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The new ideological divide

I recently gave a presentation in Bratislava, Slovakia, on the evils of ‘competition policy’ and the ‘entry and exit costs’ economic model, which is little more than an excuse for more business-killing government intervention.

My first trip there in 1991 had been as economic and political adviser to that country’s Prime Minister when Slovakia was part of the Czech & Slovak Federal Republic (1989-1992). In those days, talking about a single tax band, a competitive advantage of Slovakia compared with Germany, why an independent Slovakia would actally reform better than under Prague tutelage and so forth was often like trying to explain Switzerland to a Pol Pot survivor.

The first photo that I took in 1991 was of the Iron Curtain seen from the Austrian side, a forest of trees leading up to the jagged line of a forest of rotting concrete.

This time on the way back I took a coach from Bratislava to Vienna airport. The following photos show the turnaround.


Slovakia�s ruling coalition: conservatives and libertarians
(photo taken at Bratislava bus station)


This Slovak election poster for the EU parliament
seems to get the message. (Sorry about the
quality but I snapped it out of a coach window
on a bend, outskirts of Bratislava)


Austrian Social Democrats know what they stand for:
No privatisation!
(dotted all over the Austrian countryside North of Vienna)

10 comments to The new ideological divide

  • a forest of rotting concrete

    I knew making things properly was almost impossible under communism but: “rotting concrete”? what did they make it from, compost?

  • Concrete can indeed take on what to me looks like a ‘rotting’ appearance…

  • If the concrete has deteriorated badly it is likely to crumble, the steel reinforcing may become exposed and rust. Otherwise what may appear to be “rot” is surface staining and lichen growth.

  • The Wobbly Guy

    Slovakia… what a great place. I went there a few years back for an OBS course. One of the instructors was a poli-sci grad, and he certainly seemed to be the conservative type without the religious hangups.


  • Antoine, the ruling coalition cannot be described as libertarian by any stretch of imagination. More like provincial, wanna-be professional politicians, with the emphasis on provicial with all the bad things it implies…

  • Antoine Clarke

    point taken. But how many ruling coalitions have introduced a 19 per cent flat tax, compared with the mess before?

    When I wrote a proposal for reforming taxes in Slovakia in 1991 I suggested 20 per cent, with the abolition of inheritance and capital gains taxes.

    The current Slovak government has done better. Only Estonia with its abolition of corporation tax can compare with Slovakia as a pro-business and pro-capitalist country in the EU today.

    For a country that was the butt of sarcastic mockery from the Czech reformers in the early 1990s, Slovakia really has moved massively in the right direction.

    When I have a moment, I shall report on the proposals to liberalise gun ownership in Slovakia.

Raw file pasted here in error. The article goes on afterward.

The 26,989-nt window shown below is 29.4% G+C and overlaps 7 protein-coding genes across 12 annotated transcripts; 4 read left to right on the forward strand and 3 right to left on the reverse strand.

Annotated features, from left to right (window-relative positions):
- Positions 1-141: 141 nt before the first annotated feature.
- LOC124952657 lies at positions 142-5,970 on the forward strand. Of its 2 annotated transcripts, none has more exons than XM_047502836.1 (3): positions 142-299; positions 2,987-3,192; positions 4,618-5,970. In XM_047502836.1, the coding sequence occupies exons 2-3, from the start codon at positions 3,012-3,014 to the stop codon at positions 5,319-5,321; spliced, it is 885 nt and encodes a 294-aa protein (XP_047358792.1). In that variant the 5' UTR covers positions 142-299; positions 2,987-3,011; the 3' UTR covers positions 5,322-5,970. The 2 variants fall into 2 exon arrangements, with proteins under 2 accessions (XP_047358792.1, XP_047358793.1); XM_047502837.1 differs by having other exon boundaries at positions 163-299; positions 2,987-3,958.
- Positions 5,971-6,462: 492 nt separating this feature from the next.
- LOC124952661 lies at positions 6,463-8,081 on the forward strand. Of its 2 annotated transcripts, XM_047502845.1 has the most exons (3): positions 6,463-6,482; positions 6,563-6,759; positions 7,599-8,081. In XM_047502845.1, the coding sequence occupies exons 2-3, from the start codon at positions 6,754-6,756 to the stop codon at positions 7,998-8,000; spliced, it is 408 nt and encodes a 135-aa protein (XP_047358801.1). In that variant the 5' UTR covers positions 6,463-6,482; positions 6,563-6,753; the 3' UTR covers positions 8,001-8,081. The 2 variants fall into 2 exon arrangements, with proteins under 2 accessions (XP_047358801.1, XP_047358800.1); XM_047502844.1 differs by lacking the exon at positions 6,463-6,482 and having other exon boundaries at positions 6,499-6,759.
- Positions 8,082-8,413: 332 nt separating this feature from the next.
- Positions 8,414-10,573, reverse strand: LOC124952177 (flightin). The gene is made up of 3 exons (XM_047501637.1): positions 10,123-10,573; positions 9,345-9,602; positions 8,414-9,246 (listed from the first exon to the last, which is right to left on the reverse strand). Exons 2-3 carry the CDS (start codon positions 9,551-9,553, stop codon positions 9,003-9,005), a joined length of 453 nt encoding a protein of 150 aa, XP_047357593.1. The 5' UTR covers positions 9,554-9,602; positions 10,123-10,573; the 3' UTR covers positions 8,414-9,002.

• Teofrast

    Adriana Cronin, Amen!
    Parochialism is probably the best description of slovak politics.
    They seem like reformists, but trust me, its only outside appearences. It is easy to be rightist, when the left is virtually non-existent or intellectually incompetent. In Great Britain the SDKU party the article is linking to would be unrecognizable from Labour, I am afraid. They arent libertarians, and can even hardly pass as conservatives (only KDH, the christian democrats seem conservative, hungarian coalition SMK are just particularists and the liberals ANO are a strange bunch, their liberalism varies from libertinism-not libertarianism to national socialism). Only health minister R. Zajac (ANO nominated, but not a member, probably the least popular one) and some gov advisers could be said to have some libertarian leanings.

    The first picrture shows Peter Stastny, SDKU candidate for EP. He is a famous former hockey (NHL and all that) player, but has very poor mental capacities. Probably smart enough for EP, though. His candidacy is widely seen as a lame attempt by SDKU to attract votes. Governing parties arent very popular right now. Populist rule the polls, and there is a clear threat that after new national elections (2006 or sooner), the few reforms that have been pushed through might get deformed again.

    The second picture sadly is not an election poster.

    The Austrian poster is concerning water privatization, I havent heard this idea to be even discussed here.

    19 percent flat tax is pretty miserable, when you realize that the aim was at 15.

    Thanks for the PR, though.

    Teofrast from Slovakia

  • Austrian Social Democrat poster: Say No to Privitasation (not written: because the Jews might get ahold of it!).

  • It was nice to see you here, again, Antoine. You defended nicely Adriana’s point that the ruling coalition is NOT libertarian — as compared to what? Both in Slovakia, and outside, the Big Party (likely winners) alternatives are populist/ personality cults, or Leftist.

    The proposed private pension reform was excellent; heavily watered down when passed. But it DID pass. School vouchers are likely to be working to allow parents to send their kids to whichever schools they choose.

    Corruption is slowly declining; but unfortunately, the panelak cement apartment buildings are, too — when the cement stays in the bag instead of being mixed, it’s quite easy for the building to rot.!